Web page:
Senior citizens told they may be fined for feeding the birds
Bird droppings on window sills and the noise of squabbling seagulls and magpies has led to a bird-feeding clampdown by Dublin City Council.
Some residents of a senior citizens' flats complex urged the council to warn people about scattering large amounts of food for wild birds.
The city council wrote to residents of Mellowes Court in Finglas warning them they will be fined if they continue to spread food on the ground near the flats complex.
North West Area Labour Councillor Brendan Carr told the Herald that some local efforts to feed birds may be causing a health hazard.
"It may seem harmless but if it's having a negative impact on the environment and attracting rodents, then the council is obliged to take action," said Mr Carr.
"It can have knock-on effect and pose a danger to children's health.
"The matter will have to be resolved.
"The council is being responsible in writing to residents. People must act responsibly and heed the letter from the council," he said.
Local resident Patrick Mallon (74) told a Sunday newspaper he will continue to feed peanuts to wildlife.
He accepted seagulls and pigeons could be noisy but there were plenty of other birds to benefit from feeding.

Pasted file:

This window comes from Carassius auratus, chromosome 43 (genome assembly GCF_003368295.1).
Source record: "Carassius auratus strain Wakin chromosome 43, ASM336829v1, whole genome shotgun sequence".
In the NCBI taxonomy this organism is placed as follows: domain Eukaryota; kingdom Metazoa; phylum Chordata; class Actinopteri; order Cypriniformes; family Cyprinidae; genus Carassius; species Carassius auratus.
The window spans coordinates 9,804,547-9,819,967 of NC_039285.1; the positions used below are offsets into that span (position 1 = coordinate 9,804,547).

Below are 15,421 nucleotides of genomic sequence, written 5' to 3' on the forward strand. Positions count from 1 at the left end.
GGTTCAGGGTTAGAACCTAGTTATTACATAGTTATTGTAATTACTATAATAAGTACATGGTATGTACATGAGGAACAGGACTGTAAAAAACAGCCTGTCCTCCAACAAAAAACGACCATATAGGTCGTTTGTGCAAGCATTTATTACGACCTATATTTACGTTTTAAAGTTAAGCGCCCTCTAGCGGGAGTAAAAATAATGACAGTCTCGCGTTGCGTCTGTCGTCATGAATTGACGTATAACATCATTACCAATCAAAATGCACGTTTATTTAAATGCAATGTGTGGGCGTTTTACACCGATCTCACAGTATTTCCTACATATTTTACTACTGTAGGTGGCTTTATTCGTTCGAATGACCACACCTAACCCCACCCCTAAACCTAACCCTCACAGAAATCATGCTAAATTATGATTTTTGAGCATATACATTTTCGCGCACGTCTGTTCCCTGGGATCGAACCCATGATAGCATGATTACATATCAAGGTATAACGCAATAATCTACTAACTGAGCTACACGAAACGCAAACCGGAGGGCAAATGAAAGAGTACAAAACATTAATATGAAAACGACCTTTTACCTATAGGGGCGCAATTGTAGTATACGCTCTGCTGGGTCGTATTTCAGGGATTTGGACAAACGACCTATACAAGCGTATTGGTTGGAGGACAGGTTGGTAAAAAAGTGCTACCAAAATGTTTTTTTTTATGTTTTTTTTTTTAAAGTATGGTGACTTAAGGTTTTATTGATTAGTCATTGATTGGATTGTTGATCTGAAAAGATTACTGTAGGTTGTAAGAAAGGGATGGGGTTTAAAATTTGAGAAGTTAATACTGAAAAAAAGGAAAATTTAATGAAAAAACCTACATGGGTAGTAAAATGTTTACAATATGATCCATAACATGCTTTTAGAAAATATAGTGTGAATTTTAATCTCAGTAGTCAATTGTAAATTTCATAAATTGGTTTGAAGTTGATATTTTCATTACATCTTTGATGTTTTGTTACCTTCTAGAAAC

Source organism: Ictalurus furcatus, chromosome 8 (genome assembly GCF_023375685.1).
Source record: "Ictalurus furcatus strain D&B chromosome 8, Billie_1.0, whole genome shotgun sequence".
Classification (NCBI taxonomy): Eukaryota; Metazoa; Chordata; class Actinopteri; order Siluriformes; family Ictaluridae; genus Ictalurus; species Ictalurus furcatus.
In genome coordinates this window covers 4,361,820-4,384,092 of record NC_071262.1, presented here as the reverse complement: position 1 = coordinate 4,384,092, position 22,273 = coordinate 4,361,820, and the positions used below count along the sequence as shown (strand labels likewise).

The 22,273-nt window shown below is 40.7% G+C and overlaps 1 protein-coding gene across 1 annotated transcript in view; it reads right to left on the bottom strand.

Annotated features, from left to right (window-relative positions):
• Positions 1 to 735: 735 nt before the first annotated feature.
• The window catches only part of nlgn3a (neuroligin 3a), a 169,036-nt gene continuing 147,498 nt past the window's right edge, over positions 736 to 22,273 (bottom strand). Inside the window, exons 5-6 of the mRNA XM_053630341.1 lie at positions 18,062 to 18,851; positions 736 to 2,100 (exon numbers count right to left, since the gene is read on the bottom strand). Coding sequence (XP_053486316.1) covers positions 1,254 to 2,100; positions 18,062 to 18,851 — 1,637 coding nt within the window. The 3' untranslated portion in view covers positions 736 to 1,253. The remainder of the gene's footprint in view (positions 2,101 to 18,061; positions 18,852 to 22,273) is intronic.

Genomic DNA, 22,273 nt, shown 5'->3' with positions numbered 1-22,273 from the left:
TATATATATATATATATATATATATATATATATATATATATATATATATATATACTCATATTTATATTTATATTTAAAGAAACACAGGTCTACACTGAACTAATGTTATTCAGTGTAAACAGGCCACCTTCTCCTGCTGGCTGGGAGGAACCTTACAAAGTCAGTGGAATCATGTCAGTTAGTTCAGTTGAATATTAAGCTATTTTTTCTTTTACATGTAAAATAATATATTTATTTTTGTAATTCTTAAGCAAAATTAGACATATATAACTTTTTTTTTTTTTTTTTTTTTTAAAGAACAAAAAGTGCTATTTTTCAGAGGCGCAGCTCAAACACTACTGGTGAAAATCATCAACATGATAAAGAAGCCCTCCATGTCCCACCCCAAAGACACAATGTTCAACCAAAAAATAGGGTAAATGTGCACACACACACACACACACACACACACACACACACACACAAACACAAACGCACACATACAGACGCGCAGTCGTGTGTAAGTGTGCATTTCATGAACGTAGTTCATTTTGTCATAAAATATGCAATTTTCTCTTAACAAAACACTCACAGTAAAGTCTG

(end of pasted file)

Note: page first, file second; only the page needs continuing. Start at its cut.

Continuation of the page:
The council letter referred to complaints by some residents about food waste such as dinner leftovers and stale bread being dumped on the ground in the vicinity of the complex.
"The waste food was attracting seagulls, magpies, pigeons, rats and mice.
"Residents also complained that larger birds are leaving droppings on their window sills," stated the council's warning letter.
"There are four small bird feeders on trees in the complex and this type of feeder is not causing any problem as it attracts small birds," it stated.
Fianna Fail Cllr David Costello said people have been complaining about neighbours throwing food on green spaces which causes a nuisance, including bird droppings on cars.
"In other areas, people who don't pay bin charges think they can throw food on the streets for birds," he said.